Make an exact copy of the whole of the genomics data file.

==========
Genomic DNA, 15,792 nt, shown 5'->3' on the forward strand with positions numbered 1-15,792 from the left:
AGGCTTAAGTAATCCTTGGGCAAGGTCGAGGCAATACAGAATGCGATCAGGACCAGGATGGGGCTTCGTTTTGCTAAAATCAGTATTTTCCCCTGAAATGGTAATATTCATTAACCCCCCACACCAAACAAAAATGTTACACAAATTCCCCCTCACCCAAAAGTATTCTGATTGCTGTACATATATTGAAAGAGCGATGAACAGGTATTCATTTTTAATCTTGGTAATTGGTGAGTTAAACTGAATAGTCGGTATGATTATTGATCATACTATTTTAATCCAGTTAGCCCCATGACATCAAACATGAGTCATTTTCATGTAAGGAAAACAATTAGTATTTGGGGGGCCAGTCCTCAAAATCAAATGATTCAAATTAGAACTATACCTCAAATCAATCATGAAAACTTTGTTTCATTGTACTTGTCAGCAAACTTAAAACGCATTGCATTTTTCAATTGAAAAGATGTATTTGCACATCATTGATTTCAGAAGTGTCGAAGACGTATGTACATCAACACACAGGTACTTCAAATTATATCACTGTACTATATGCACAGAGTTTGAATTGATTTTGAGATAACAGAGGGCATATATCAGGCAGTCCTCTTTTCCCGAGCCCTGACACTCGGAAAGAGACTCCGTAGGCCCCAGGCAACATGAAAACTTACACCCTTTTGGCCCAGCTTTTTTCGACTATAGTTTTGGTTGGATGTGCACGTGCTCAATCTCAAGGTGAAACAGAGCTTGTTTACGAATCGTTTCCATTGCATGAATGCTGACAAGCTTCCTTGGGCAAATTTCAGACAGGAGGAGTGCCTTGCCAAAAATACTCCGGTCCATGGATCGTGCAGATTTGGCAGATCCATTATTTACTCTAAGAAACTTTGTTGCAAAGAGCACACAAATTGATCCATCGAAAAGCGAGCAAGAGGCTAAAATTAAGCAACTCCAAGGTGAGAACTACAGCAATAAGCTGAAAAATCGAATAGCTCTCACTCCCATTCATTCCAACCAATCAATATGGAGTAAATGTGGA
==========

Genomic DNA, 15,792 nt, shown 5'->3' on the forward strand with positions numbered 1-15,792 from the left:
AGGCTTAAGTAATCCTTGGGCAAGGTCGAGGCAATACAGAATGCGATCAGGACCAGGATGGGGCTTCGTTTTGCTAAAATCAGTATTTTCCCCTGAAATGGTAATATTCATTAACCCCCCACACCAAACAAAAATGTTACACAAATTCCCCCTCACCCAAAAGTATTCTGATTGCTGTACATATATTGAAAGAGCGATGAACAGGTATTCATTTTTAATCTTGGTAATTGGTGAGTTAAACTGAATAGTCGGTATGATTATTGATCATACTATTTTAATCCAGTTAGCCCCATGACATCAAACATGAGTCATTTTCATGTAAGGAAAACAATTAGTATTTGGGGGGCCAGTCCTCAAAATCAAATGATTCAAATTAGAACTATACCTCAAATCAATCATGAAAACTTTGTTTCATTGTACTTGTCAGCAAACTTAAAACGCATTGCATTTTTCAATTGAAAAGATGTATTTGCACATCATTGATTTCAGAAGTGTCGAAGACGTATGTACATCAACACACAGGTACTTCAAATTATATCACTGTACTATATGCACAGAGTTTGAATTGATTTTGAGATAACAGAGGGCATATATCAGGCAGTCCTCTTTTCCCGAGCCCTGACACTCGGAAAGAGACTCCGTAGGCCCCAGGCAACATGAAAACTTACACCCTTTTGGCCCAGCTTTTTTCGACTATAGTTTTGGTTGGATGTGCACGTGCTCAATCTCAAGGTGAAACAGAGCTTGTTTACGAATCGTTTCCATTGCATGAATGCTGACAAGCTTCCTTGGGCAAATTTCAGACAGGAGGAGTGCCTTGCCAAAAATACTCCGGTCCATGGATCGTGCAGATTTGGCAGATCCATTATTTACTCTAAGAAACTTTGTTGCAAAGAGCACACAAATTGATCCATCGAAAAGCGAGCAAGAGGCTAAAATTAAGCAACTCCAAGGTGAGAACTACAGCAATAAGCTGAAAAATCGAATAGCTCTCACTCCCATTCATTCCAACCAATCAATATGGAGTAAATGTGGA